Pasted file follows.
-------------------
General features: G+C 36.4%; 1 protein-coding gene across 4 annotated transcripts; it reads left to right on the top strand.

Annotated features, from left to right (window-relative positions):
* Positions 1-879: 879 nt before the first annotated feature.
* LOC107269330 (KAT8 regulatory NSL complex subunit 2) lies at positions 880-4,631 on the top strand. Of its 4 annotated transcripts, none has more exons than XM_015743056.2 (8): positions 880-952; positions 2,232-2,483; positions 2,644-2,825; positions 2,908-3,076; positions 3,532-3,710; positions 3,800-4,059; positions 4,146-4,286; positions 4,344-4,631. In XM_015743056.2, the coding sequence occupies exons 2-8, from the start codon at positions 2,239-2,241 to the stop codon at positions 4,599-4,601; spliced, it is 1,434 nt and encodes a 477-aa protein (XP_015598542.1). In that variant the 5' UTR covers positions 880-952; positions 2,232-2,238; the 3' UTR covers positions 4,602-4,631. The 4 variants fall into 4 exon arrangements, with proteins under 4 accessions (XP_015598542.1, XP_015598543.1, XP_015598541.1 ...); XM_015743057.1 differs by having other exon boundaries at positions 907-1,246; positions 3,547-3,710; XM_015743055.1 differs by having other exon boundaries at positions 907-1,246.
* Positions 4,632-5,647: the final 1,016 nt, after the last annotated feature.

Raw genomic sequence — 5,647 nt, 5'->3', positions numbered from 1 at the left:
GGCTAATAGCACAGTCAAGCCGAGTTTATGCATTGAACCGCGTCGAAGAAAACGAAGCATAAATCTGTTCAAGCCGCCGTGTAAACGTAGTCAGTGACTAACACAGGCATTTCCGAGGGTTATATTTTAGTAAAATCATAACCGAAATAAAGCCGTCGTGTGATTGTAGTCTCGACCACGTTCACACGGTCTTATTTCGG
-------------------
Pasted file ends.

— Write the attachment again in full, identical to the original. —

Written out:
General features: G+C 36.4%; 1 protein-coding gene across 4 annotated transcripts; it reads left to right on the top strand.

Annotated features, from left to right (window-relative positions):
* Positions 1-879: 879 nt before the first annotated feature.
* LOC107269330 (KAT8 regulatory NSL complex subunit 2) lies at positions 880-4,631 on the top strand. Of its 4 annotated transcripts, none has more exons than XM_015743056.2 (8): positions 880-952; positions 2,232-2,483; positions 2,644-2,825; positions 2,908-3,076; positions 3,532-3,710; positions 3,800-4,059; positions 4,146-4,286; positions 4,344-4,631. In XM_015743056.2, the coding sequence occupies exons 2-8, from the start codon at positions 2,239-2,241 to the stop codon at positions 4,599-4,601; spliced, it is 1,434 nt and encodes a 477-aa protein (XP_015598542.1). In that variant the 5' UTR covers positions 880-952; positions 2,232-2,238; the 3' UTR covers positions 4,602-4,631. The 4 variants fall into 4 exon arrangements, with proteins under 4 accessions (XP_015598542.1, XP_015598543.1, XP_015598541.1 ...); XM_015743057.1 differs by having other exon boundaries at positions 907-1,246; positions 3,547-3,710; XM_015743055.1 differs by having other exon boundaries at positions 907-1,246.
* Positions 4,632-5,647: the final 1,016 nt, after the last annotated feature.

Raw genomic sequence — 5,647 nt, 5'->3', positions numbered from 1 at the left:
GGCTAATAGCACAGTCAAGCCGAGTTTATGCATTGAACCGCGTCGAAGAAAACGAAGCATAAATCTGTTCAAGCCGCCGTGTAAACGTAGTCAGTGACTAACACAGGCATTTCCGAGGGTTATATTTTAGTAAAATCATAACCGAAATAAAGCCGTCGTGTGATTGTAGTCTCGACCACGTTCACACGGTCTTATTTCGG